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Masters Home Inspections LLC.
10 Golden Eagle Ct.
Westminster, Maryland 21158
443-277-6279
COPYRIGHT 2015 MASTERS HOME INSPECTIONS
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WHAT IS CARBON MONOXIDE?

Carbon monoxide, or CO, is an odorless, colorless gas that can cause sudden illness and death.

WHERE IS CO FOUND?

CO is found in combustion fumes, such as those produced by cars and trucks and small gasoline
engines, stoves, lanterns, burning charcoal or wood, gas ranges and heating systems. CO from
these sources can be built up or semi- enclosed spaces. People and animals in these spaces can
be poisoned by breathing it.


WHAT ARE THE SYMPTOMS OF CO POISONING?

The most common symptoms of CO poisoning are headache, dizziness, weakness, nausea,
vomiting, chest pain, and confusion. High levels of CO inhalation can cause loss of consciousness
and death. Unless suspected, CO poisoning can be difficult to diagnose because the symptoms
mimic illnesses. People who are sleeping can dies from CO poisoning before eve experiencing
symptoms.


WHO IS AT RISK OF CO POISONING?

All people and animals are at risk for CO poisoning. Certain groups - unborn babies, infants and
people with chronic heart disease, anemia, or respiratory problems- are more susceptible to its
effects. Each year, more than 400 Americans die from unintentional CO poisoning, more than 20,000
visit the emergency room and more than 4,00 are hospitalized due to CO poisoning. Fatality is
highest among Americans 65 and older.

HOW CAN I PREVENT CO POISONING FROM MY HOME APPLIANCES?

Have your heating system, water heater and any other gas, oil, or coal burning appliances serviced by
a qualified technician every year.

Don not use portable flameless chemical heaters (catalytic) indoors. Although these heaters don't
have a flame, they burn gas and can cause CO to build up inside your home, cabin, or camper.

If you smell an odor from your gas refrigerator's cooling unit have an expert service it. An odor from the
cooling unit of your gas refrigerator can mean you have a defect in the cooling unit. It could also be
giving off CO.

When purchasing gas equipment, buy only equipment carrying the seal of a national testing agency,
such as the CSA Group External site icon.

Install a battery-operated or battery backup CO detector in your home and check or replace the battery
when you change the time on your clocks each spring and fall.

HOW DO I VENT MY GAS APPLIANCES PROPERLY?

All Gas appliances must be vented so that CO will not build up in your home.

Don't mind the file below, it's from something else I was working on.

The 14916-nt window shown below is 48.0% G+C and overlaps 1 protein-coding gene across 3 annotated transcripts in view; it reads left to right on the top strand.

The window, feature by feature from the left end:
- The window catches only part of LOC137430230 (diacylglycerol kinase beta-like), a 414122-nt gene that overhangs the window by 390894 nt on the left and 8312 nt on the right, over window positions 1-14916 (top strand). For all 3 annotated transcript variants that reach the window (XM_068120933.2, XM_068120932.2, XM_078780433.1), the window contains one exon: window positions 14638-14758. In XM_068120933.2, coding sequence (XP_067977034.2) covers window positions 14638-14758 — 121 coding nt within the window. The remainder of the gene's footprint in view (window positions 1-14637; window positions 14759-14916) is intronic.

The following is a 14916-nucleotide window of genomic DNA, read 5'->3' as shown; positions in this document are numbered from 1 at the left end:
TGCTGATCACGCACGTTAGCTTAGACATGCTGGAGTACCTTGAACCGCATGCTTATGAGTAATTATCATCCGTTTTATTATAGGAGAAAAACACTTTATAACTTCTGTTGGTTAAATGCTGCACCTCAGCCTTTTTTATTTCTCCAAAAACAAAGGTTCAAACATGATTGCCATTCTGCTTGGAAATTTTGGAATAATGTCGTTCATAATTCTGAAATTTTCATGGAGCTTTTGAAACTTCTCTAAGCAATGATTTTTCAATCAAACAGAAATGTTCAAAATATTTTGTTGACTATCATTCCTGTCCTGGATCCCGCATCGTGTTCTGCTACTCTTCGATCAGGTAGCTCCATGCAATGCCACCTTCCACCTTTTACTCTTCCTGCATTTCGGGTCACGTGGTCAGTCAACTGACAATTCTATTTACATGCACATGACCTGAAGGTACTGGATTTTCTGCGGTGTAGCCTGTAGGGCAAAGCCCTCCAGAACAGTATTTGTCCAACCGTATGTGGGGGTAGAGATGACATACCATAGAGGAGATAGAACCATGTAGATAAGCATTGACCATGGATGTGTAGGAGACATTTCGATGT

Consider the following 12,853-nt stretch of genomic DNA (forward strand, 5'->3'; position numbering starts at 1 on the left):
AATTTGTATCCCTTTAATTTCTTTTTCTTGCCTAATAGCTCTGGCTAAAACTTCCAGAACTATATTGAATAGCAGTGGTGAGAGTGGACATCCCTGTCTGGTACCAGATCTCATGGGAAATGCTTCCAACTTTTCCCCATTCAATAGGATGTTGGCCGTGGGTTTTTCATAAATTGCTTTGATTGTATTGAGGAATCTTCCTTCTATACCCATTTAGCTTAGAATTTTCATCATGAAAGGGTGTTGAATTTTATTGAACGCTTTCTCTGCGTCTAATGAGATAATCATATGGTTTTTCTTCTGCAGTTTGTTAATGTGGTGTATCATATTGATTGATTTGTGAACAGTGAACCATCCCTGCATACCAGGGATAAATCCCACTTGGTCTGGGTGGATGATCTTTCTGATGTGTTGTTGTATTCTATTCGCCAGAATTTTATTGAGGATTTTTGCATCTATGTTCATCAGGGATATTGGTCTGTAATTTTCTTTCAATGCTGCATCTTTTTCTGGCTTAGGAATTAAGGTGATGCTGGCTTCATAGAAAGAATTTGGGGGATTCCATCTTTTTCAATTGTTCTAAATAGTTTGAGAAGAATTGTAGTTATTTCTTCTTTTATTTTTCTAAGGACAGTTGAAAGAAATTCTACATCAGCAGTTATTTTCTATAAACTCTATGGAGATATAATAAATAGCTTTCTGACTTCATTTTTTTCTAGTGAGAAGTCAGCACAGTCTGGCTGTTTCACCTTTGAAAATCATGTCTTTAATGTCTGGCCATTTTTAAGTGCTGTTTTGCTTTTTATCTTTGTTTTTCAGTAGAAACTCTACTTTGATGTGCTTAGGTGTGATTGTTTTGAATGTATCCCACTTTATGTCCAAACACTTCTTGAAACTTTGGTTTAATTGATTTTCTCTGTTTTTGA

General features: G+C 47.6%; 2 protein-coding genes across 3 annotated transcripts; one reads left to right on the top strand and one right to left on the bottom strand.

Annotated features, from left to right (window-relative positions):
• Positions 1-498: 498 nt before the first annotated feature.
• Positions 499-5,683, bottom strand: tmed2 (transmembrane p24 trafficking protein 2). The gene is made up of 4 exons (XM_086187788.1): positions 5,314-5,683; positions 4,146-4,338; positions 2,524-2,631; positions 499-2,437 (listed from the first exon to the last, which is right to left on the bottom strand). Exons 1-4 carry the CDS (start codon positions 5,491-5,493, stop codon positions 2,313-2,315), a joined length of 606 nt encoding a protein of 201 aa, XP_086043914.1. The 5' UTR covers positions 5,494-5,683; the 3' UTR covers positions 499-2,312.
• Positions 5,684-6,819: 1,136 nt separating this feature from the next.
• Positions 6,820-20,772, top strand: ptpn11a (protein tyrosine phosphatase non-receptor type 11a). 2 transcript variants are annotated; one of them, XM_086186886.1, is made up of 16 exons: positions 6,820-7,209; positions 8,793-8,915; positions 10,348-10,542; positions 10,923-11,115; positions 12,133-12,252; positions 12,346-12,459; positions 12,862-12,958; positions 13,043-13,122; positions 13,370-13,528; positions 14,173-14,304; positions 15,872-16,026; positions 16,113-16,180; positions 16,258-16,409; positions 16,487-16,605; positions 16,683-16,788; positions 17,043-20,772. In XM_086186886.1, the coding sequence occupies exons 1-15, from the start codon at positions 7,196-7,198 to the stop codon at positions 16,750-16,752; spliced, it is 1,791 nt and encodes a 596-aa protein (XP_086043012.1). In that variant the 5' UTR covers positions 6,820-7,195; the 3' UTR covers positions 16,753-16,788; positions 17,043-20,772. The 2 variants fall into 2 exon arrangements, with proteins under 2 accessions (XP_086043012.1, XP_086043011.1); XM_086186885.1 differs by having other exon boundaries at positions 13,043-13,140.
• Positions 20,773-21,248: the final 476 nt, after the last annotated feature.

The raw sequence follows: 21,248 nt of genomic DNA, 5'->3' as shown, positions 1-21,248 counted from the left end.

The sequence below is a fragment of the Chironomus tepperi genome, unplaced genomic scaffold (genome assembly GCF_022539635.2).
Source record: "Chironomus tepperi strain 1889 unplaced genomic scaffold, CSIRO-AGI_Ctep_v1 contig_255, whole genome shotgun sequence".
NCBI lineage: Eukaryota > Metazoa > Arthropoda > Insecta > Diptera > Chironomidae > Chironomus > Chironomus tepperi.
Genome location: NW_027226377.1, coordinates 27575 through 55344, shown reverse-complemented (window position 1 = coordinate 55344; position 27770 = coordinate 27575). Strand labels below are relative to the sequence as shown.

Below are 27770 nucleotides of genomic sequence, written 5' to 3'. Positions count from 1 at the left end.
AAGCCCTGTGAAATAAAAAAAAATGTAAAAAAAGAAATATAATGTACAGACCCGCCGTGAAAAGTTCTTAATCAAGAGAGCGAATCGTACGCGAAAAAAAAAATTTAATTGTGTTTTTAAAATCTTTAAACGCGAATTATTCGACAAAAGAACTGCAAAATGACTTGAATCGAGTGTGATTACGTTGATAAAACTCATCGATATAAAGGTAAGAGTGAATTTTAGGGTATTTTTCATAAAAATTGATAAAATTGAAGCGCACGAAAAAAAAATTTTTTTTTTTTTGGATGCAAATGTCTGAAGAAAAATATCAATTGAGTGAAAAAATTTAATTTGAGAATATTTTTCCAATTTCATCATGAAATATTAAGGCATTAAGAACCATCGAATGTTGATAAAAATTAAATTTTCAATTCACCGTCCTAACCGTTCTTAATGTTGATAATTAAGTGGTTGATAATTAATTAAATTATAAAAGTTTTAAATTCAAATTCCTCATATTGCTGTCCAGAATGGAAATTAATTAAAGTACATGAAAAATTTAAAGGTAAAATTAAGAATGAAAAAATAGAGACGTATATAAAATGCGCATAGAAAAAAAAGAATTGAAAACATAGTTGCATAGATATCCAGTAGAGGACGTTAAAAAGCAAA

Never burn anything in a stove or fireplace that isn't vented.

Have your chimney checked or cleaned every year. Chimneys can be blocked by debris. This can
cause CO to build up inside your home.

Never patch a vent pipe with tape, gum, or something else. This kind of patch can make CO build up
in your home.

Horizontal vent pipes to fuel appliances should not be perfectly level. Indoor vent pipes should go up
slightly at they go toward outdoors. This helps prevent CO or other gases from leaking if the joints or
pipes aren't fitted tightly.

HOW CAN I HEAT MY HOUSE SAFELY WHEN THE POWER IS OUT?

Never use a gas range or oven for heating. Using a gas range or oven for heating can cause a build-
up of CO inside your home.

Never use a charcoal grill or a barbecue grill indoors. Using a grill indoors will cause a build up of CO
inside your home.

Never burn charcoal indoors. Burning charcoal - red, gray, black, or white - gives off CO.

Never use a portable gas camp stove indoors. Suing a gas camp stove indoors can cause CO to
build up inside your home.

Never use a generator inside your home, basement, or garage or near a window, door, or vent.

HOW CAN I TEST FOR CO?


During your home inspection, the inspector can strategically place CO test strips in areas that could
be problematic. This may include: Gas appliances, fireplaces, HVAC equipment and vents.

Additionally, we will survey your home with an industrial 4 gas meter which measures CO levels,
explosive gas levels, oxygen levels and the presence of hydrogen sulfide (sewer gas). Talk with your
inspector about this service.

WHAT HAPPENS IF YOU FIND CO LEVELS IN MY HOUSE?

If Co levels are found to be high during the inspection, immediate action may be required. Fixing the
issue is the key to preventing an emergency and should be done by a certified or licensed
professional.